You may have heard or read about executive functioning in children. But how much do you know about executive functioning problems in adults?
What Exactly Is Executive Functioning?
Executive functioning refers to a set of brain abilities that can help you to accomplish your goals. When developed, these capacities supply us with vital life skills. Below are some descriptions of some ways that I’ve seen executive functioning problems in adults and teens.
6 Common Signs of Executive Functioning Problems in Adults
Impulse control problems.
Remember when you were little? You were probably told many times to “think before you speak”, or to “think before you act”. When you didn’t, you probably got into some type of trouble. If you are an adult with executive functioning problems, then you might find you blurt out things, or pick up your cell phone and start texting when you are in the middle of meeting.
Emotional control problems.
These are common and show themselves in a host of difficulties. They are common features of ADHD
When we are healthy, our thinking is flexible. We can easily see other viewpoints. We learn and adjust our beliefs in response to facts and experience. If we find that our thinking isn’t helpful, we re-evaluate. This type of learning is often lacking in adults with executive functioning problems.
In order to reach both our small and our larger goals, we have to be able to hold things in our working memory. Otherwise, we stymie ourselves. For example, one of my neurofeedback clients recently shared with me that he would find himself wasting a lot of time when he was reading for work. He would regularly begin to review a document, and by the time he got the end of paragraph, his mind would wander and would forget what he read a few sentences ago. He has always had a great long term memory, but his short term memory is poor.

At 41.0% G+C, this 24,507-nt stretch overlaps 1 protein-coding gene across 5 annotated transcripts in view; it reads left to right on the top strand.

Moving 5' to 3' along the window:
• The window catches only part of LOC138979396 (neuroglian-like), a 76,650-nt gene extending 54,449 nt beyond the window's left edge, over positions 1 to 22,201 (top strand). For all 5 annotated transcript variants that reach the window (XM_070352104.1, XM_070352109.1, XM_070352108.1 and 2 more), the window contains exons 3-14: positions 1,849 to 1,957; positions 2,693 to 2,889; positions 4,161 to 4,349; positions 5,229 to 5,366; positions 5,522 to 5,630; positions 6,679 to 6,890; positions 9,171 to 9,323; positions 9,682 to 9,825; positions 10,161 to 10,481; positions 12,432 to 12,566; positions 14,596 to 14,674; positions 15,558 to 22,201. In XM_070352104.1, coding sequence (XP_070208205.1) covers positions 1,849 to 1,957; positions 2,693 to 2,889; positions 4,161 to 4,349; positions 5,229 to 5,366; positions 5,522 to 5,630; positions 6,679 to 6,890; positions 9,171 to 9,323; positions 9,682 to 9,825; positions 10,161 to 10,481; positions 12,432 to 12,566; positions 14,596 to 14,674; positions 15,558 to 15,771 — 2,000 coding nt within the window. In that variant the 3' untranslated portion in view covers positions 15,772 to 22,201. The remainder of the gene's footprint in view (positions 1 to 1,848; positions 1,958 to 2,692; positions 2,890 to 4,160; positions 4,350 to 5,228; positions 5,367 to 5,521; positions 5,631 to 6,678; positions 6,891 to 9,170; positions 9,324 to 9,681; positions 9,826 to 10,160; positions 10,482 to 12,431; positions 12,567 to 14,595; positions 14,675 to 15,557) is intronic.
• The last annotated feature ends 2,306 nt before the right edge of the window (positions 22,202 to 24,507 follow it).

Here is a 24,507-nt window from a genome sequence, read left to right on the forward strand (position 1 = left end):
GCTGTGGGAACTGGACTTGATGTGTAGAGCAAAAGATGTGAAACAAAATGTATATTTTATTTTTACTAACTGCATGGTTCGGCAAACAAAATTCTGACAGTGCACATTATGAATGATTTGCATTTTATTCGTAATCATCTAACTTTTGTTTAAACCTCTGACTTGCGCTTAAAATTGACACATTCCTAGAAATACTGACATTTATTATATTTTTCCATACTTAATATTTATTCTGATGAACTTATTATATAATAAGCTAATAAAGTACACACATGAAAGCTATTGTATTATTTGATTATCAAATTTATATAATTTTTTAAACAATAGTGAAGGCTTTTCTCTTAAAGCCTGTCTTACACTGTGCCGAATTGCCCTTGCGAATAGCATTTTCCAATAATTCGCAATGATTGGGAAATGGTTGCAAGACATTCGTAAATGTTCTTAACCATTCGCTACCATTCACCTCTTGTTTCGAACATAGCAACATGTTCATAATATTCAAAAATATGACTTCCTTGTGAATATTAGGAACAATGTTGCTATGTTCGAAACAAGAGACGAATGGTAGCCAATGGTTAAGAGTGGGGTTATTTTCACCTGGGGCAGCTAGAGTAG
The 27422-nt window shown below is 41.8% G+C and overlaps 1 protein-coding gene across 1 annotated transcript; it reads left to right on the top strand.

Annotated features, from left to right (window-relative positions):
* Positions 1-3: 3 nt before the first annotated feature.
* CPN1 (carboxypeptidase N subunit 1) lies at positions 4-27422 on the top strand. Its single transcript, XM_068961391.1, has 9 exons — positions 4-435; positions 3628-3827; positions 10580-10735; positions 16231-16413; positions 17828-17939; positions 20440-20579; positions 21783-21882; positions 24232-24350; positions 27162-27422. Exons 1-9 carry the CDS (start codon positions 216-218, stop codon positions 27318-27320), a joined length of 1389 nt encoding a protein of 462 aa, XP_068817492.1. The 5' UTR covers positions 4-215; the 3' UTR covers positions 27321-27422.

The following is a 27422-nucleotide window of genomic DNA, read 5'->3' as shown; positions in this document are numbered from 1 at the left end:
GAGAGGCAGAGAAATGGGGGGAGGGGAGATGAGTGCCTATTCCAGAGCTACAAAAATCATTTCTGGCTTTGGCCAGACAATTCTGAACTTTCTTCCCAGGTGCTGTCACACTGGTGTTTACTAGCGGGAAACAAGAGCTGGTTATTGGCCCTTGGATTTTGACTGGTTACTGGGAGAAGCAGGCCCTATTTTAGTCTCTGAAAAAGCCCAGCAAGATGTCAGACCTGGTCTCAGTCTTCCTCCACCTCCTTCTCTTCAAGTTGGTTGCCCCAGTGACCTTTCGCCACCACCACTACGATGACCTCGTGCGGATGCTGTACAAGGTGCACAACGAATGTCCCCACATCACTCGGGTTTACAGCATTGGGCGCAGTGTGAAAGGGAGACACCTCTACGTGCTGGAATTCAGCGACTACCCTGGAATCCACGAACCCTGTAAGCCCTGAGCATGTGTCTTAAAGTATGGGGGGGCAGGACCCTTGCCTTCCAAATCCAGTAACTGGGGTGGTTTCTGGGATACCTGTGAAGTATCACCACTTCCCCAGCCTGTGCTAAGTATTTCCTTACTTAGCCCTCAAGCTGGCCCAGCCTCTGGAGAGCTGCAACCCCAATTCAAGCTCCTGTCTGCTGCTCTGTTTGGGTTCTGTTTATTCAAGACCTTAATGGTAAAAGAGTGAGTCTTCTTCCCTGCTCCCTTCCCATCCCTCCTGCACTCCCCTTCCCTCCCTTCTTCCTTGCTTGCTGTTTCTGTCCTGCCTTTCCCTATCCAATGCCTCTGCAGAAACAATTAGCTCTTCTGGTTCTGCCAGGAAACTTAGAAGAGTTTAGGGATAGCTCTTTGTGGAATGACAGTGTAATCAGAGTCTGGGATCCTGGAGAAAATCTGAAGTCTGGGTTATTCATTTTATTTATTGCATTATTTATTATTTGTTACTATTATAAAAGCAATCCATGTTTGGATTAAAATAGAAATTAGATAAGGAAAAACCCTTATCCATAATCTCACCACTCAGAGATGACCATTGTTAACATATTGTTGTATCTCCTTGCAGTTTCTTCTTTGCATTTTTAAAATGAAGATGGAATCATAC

In life, this executive function have to be able to pay attention to our thoughts, feelings, and actions. It’s our ability to be mindful and notice our state. It’s this ability that allows us to be effective. If you don’t know what’s going on, you can’t change it very easily.
Planning and Prioritizing.
In work and relationships, we need to be able to decide what is important. Often this skill is lacking when there are executive functioning problems in adults. Many of my adult and teens clients are very bright and creative individuals. But their difficulty with planning and prioritizing places a cap on their success. Recently a woman I work with said “I would be earning twice my income if I could just stop over researching and surfing the internet. I go down so many rabbit holes, that ultimately don’t pay off”. I just wish I could stop myself from going on these tangents.” This can be a common deficit in clients with anxiety, trauma histories, and ADHD
“I have almost 100 files on my desk. It would take me maybe 10 minutes to file them. Or I could ask my assistant to do it. I just never feel like it. I know it’s costing me money because I spend so much time rifling through that stuff. ” This was an admission from a senior executive. His low grade, chronic depression keeps him in a rut.
This is probably the first thing you think of when you hear the phrase “executive problems in adults”. Your home is full of clutter. You leave the store without the one thing you went in for. Maybe you lose cell phones and keys. Or perhapsy you keep your tax receipts in shoe box and panic when tax season arrives. One extremely brilliant person whom I worked with talked about how he would panic when he traveled or work. Keeping his airline tickets, his passport, his wallet, his luggage all in order felt overwhelming.
In my work with clients, I have found skills building counseling approaches to be helpful. I willl often combine this with neurofeedback brain training to support and strengthen your brain’s executive functioning. If you would like to learn more, please have a look at my neurofeedback